Reporters kept out of discussion on grouse
Only media booted from public event
Interior Secretary Sally Jewell ordered reporters — but no one else — kept out of a discussion with Colorado officials and the general public in Craig on Tuesday.
State officials, who drew up a list of participants for the event, said they were under the impression the meeting would be open to the press and public.
Two reporters, however, were turned away from the American Legion hall for the meeting, in which the fate of the greater sage-grouse was under discussion.
A reporter for radio station KRAI in Craig was barred from entering the meeting, as was one from the Craig Daily Press. The radio station on its website called the gathering “a secret meeting closed to the press. It’s not clear what was discussed in that meeting.”
Gov. John Hickenlooper, who attended the meeting and a tour of the Bord Gulch Ranch beforehand with Jewell and the heads of the Bureau of Land Management and Fish and Wildlife Service, was unaware that the press had been barred from attending the meeting in the hall, spokesman Eric Brown said.
Hickenlooper’s office was involved with drafting a list of participants in the meeting, spokespeople for the governor and Interior said.
“Invites went out from the Gov’s office but no member of the public was turned away,” Interior spokesman Blake Androff said in an email responding to an inquiry from The Daily Sentinel.
As many as 50 people attended the meeting, according to several accounts. It was closed to the press, Androff said, “to allow for an open and frank discussion.”
The Craig Daily Press reporter repeatedly tried to enter the American Legion hall but was turned away, even after calling a Moffat County commissioner in the meeting and being told she could go inside.
“We had every expectation that the meeting would be open to reporters. Secretary Jewell’s office decided the meeting should be closed to press to help foster an open and frank discussion. The governor was not involved in this decision,” Hickenlooper spokesman Brown said, adding that Hickenlooper had no security personnel at the door.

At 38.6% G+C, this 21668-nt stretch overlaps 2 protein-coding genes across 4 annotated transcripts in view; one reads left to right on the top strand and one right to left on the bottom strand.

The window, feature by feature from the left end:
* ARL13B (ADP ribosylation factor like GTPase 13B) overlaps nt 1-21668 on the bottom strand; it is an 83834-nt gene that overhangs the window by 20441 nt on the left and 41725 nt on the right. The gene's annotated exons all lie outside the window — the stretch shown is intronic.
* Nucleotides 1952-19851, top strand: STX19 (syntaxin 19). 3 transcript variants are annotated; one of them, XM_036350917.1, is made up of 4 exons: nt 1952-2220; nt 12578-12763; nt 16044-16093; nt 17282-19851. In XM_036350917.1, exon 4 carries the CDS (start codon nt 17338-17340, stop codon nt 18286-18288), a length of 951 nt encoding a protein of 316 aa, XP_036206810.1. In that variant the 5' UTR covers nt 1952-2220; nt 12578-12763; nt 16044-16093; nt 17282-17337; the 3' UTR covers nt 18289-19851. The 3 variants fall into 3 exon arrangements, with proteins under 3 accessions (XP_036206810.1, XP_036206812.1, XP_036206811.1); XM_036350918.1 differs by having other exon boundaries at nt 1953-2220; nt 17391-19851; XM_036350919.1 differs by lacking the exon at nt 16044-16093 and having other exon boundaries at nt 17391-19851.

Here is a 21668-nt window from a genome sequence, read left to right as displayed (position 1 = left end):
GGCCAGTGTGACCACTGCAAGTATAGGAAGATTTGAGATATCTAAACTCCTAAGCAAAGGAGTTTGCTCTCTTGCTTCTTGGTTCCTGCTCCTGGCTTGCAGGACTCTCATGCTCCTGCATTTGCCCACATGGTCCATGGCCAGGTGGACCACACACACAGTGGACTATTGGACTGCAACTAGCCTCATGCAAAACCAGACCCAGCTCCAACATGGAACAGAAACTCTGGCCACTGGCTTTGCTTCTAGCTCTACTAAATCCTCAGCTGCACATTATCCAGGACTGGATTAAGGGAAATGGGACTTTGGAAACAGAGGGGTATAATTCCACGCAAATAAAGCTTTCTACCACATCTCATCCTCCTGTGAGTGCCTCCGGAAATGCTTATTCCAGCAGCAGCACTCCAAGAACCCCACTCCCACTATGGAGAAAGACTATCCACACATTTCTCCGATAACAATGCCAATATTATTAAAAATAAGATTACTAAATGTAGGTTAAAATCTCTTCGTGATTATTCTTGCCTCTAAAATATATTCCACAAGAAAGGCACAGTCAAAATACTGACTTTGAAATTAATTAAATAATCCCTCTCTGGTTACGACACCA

The meeting itself was technically a public meeting of the Moffat County Commission, which beforehand posted a public notice of the meeting, casting it as an open-to-the-public workshop, Moffat County Commissioner John Kinkaid said.
“We wanted to cover our bases as we knew all three of us would be there,” Kinkaid said.
Colorado’s Open Meetings Law requires meetings of a quorum of commissioners to be posted in advance.
Commissioners in fact encouraged the public to attend the meeting with Jewell during their regular meeting on Tuesday, the day before Jewell’s visit, Kinkaid said.
There was a guest list, Kinkaid said, “but people came in that weren’t on the list.”
Kinkaid called the meeting “civil, with a lot of different opinions expressed. There was nothing that should have been secret at all.”
Reporters had plenty of opportunity to deal with Jewell in the events leading up to the meeting at the American Legion hall, Androff said, noting that she engaged with reporters for more than an hour at the ranch.
The meeting at the legion hall “was scheduled to last 60 minutes and was closed (to) press to allow for an open and frank discussion, but the Secretary stayed for an additional 30 minutes to ensure that everyone had an opportunity to participate,” Androff said.
Northwest Colorado officials had complained last year that Hickenlooper was doing too little to protect their interests as the Bureau of Land Management considered how to manage lands in Colorado for the greater sage-grouse.
The U.S. Fish and Wildlife Service, which is an Interior Department agency along with the BLM, will have the final word on whether to list the bird as endangered.
Jewell was accompanied on the visit by the heads of both agencies, which Garfield County Commissioner Tom Jankovsky said amounted to a coup for Hickenlooper.
“My hat’s off to the governor for getting that done,” Jankovsky said.
The discussion in the American Legion hall, however, contained no bombshells, Jankovsky said.
“There was nothing to me that should have been secretive,” he said, echoing the comments of fellow Commissioner Kinkaid. “It was all discussions we have had many times with the BLM.”
Another participant, Callie Hendrickson, executive director of the White River and Douglas Creek conservation districts, said she saw officials register surprise when she told them at the meeting that BLM hasn’t recognized that sage-grouse are competing on the same habitat with wild horses.
“There are 10 million acres of wild-horse herd areas that overlap with greater sage-grouse habitat,” Hendrickson said. “I don’t know that they knew that and understood that.”
Environmental and industry organizations said Jewell’s visit marked progress in dealing with the grouse.
“It was obvious that Secretary Jewell was genuinely interested in hearing local perspectives on the bird and the landscape it and we all live in,” said Luke Schafer, a Craig resident and sage-grouse coordinator for Conservation Colorado.
Jewell’s visit was significant, said David Ludlam, executive director of the West Slope Colorado Oil and Gas Association.
“Only cynical and unimaginative people believe that western Colorado has to choose between sage-grouse and prosperity,” Ludlam said. “Allowing the secretary to see firsthand how energy and grouse can thrive together was step one of the convincing process.”